In 1969, two substance-abusing, unemployed actors retreat to the countryside for a holiday that proves disastrous.In 1969, two substance-abusing, unemployed actors retreat to the countryside for a holiday that proves disastrous.In 1969, two substance-abusing, unemployed actors retreat to the countryside for a holiday that proves disastrous.
So says "Danny," the Delphic Oracle of the film, and this is the nut. For anyone who has ever looked back at the demise of the counter-cultural movements of the 1960's and felt sadness at their disintegration and subsumption by the forces of corporate marketing mass mind-control, this movie is for you. Yes, it's a comedy, and like all great comedies, it's drama works best because the humor of the story throws the drama into such sharp relief.
If you've ever chased after your dreams with drugs, and found yourself tattered and broken at the end of a long road of pain and loss, this movie will reach you. If you've never used your food money for the week to buy booze or drugs for the day, if you've never been afraid of the multilayered quagmire of standing water, dishes and unidentifiable matter in your sink, then you will miss a lot of what this movie has to offer. If you've ever had a dream, and had to watch it die knowing that it was your own bungling that killed it, then this movie will reach your heart. And if you've ever gotten so stoned with your friends that you all searched your apartment for twenty minutes for the keys that were in your hand the whole time, you will find a lot to laugh at in this movie.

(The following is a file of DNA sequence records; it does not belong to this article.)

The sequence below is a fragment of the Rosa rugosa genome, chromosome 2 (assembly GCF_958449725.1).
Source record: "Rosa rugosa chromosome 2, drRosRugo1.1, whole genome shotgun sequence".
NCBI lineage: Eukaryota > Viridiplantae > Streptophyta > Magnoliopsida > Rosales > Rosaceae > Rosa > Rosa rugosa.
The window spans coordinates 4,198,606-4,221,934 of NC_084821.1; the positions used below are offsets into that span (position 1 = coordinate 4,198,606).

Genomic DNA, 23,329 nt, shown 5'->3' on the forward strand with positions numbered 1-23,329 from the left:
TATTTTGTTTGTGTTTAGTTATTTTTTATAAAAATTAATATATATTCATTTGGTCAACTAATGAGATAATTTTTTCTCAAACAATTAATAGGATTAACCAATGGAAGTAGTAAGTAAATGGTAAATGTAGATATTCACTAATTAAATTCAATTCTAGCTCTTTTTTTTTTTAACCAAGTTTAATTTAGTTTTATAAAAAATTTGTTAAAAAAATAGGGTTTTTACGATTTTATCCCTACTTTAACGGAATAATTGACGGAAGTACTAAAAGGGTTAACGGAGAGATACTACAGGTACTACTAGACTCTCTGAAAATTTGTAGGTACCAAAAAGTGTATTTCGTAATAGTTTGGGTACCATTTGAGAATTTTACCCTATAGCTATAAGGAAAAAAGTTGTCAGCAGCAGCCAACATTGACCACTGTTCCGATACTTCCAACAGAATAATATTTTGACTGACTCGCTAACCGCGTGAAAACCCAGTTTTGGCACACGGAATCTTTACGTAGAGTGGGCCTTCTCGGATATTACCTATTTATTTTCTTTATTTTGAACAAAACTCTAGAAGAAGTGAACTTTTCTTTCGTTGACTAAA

Once again, Richard E. Grant scores a bullseye. His Withnail is every drowning loser left at the end of a voyage undertaken with high hopes, caught in a storm watching the waters close over his head, "making an enemy of (his) own future," "drifting into the arena of the unwell."
If you've ever looked at life, with its wages and cubicles and sports, its schedules and its rules, no place to hang your hat and be let alone but that you must pay someone rent, and felt like something was wrong, something must be missing, you will understand Withnail's terrible, desperate compulsion to stand on the throttle and blast through one disaster after another.
I never "got" Shakespear until I watched this movie. If you don't get anything else from Withnail & I, at least try to embrace the Hamlet soliloquy at the movie's end. Maybe you've never been troubled by a feeling that life is empty and tedious. And maybe you've seen those people who do seem to see life that way, and not understood why. The answer for you is in that speech at the movie's end.
Danny says, "When you're hanging on to a rising balloon, you're presented with two choices; either let go or hang on which brings up the question of how long you can keep your grip on the rope?" How terrible it must be to have been involved in the hippie subculture in the sixties, and to have to watch it die in the seventies.
In his able and compelling epitaph of the 1960's, Hunter S. Thompson put it best when he said, "San Francisco in the middle sixties was a very special time and place to be a part of. But no explanation, no mix of words or music or memories can touch that sense of knowing that you were there, and alive, in that corner of time in the world. Whatever it meant.
There was madness in any direction, at any hour. You could strike sparks anywhere.
There was a fantastic universal sense that whatever we were doing was right--that we were winning. And that, I think, was the handle. That sense of inevitable victory over the forces of old and evil. Not in any mean or military sense--we didn't need that. Our energy would simply prevail. We had all the momentum. We were riding the crest of a high, and beautiful wave.
So now, less than five years later, you can go up on a steep hill in Las Vegas and look west. And with the right kind of eyes, you can almost see the highwater mark--that place where the wave finally broke, and rolled back."
Semper Fidelis, Montague Withnail.
- Apr 25, 1999